Indian Prime Minister Narendra Modi (R) and Reserve Bank of India Gov. Raghuram Rajan have different ideas about how to get the Indian economy back on track.
(GEOFF ROBINS/MANJUNATH KIRAN/AFP/Getty Images)
India's economy is a study in contradiction. It is the fastest growing economy on Earth, and yet it cannot produce enough jobs to lift a quarter of the world's poor out of India's dusty villages and sprawling urban slums. It boasts the second-largest labor pool, yet roughly half those workers are mired in an agricultural sector that contributes less than 16 percent of the country's gross domestic product. It attracted $44 billion in foreign direct investment last year -- the 10th-largest inflow in the world -- and yet its business environment continues to be hobbled by bureaucracy, corruption and bribery.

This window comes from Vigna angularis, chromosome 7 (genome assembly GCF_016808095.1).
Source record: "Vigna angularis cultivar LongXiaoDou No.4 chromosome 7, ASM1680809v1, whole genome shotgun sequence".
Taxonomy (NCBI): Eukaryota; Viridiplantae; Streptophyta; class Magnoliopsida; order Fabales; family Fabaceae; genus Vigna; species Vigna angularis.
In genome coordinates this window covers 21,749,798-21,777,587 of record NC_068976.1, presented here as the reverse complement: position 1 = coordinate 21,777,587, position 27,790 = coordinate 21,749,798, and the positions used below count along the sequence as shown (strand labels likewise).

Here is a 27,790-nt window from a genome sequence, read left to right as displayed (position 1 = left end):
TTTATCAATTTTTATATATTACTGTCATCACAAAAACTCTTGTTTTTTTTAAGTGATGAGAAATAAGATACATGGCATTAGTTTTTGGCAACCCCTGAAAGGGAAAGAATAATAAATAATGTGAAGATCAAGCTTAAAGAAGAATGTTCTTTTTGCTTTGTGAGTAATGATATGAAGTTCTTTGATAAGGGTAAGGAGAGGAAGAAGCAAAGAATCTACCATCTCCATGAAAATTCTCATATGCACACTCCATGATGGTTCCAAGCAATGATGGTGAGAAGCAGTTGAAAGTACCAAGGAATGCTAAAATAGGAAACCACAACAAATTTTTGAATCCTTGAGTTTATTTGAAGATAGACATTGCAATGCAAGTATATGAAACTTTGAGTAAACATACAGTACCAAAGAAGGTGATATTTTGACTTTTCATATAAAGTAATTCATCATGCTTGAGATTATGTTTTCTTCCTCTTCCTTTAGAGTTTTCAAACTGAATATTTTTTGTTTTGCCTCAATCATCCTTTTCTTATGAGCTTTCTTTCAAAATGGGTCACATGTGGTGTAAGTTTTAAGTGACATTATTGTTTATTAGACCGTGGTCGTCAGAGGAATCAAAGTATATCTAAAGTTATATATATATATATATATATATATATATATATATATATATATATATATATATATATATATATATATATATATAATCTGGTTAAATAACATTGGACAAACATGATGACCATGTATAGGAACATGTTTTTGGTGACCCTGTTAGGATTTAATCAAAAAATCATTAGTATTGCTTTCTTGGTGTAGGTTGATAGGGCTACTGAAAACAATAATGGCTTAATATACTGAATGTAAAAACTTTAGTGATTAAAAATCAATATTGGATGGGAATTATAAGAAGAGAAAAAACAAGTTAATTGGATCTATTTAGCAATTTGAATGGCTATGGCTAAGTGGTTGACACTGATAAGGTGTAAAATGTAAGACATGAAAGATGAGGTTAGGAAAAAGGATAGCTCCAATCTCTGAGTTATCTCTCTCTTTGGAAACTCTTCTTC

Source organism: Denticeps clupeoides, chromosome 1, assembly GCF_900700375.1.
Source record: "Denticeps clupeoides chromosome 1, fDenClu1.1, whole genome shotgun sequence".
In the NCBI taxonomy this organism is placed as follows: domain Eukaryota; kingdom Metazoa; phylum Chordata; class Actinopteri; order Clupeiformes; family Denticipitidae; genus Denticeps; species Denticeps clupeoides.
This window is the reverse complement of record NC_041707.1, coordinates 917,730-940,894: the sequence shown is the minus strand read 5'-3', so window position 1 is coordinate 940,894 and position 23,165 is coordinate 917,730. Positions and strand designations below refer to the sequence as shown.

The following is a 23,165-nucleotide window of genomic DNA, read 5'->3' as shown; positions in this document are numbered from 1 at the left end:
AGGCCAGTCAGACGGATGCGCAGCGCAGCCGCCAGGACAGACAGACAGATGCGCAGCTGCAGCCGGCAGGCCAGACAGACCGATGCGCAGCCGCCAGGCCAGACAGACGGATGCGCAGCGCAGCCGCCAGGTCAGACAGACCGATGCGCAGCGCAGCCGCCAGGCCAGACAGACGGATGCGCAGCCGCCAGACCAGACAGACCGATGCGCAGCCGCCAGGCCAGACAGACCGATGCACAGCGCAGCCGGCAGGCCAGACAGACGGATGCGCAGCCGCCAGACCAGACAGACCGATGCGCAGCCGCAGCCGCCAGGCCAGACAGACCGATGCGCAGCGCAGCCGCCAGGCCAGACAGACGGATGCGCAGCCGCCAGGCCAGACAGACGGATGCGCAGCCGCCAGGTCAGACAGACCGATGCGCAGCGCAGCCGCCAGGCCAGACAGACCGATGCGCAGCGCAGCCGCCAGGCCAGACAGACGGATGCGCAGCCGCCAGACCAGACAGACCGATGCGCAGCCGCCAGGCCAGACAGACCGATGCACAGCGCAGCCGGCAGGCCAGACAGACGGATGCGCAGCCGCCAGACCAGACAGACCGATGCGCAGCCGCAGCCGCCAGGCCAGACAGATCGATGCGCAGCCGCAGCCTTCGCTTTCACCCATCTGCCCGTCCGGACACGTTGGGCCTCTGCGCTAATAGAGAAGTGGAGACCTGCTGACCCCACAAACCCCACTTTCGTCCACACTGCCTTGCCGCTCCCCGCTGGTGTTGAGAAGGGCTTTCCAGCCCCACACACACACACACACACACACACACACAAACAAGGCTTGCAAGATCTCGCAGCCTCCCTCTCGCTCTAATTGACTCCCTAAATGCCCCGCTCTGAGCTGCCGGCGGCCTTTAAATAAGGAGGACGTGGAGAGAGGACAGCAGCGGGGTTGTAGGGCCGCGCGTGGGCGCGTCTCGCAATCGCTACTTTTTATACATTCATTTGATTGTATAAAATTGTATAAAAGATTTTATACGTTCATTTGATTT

Steering an economy such as India's toward growth and stability is no small feat, but that has not stopped Prime Minister Narendra Modi and Reserve Bank of India Gov. Raghuram Rajan from trying. The two men have different ideas about how to get the Indian economy back on track, however. Unable...
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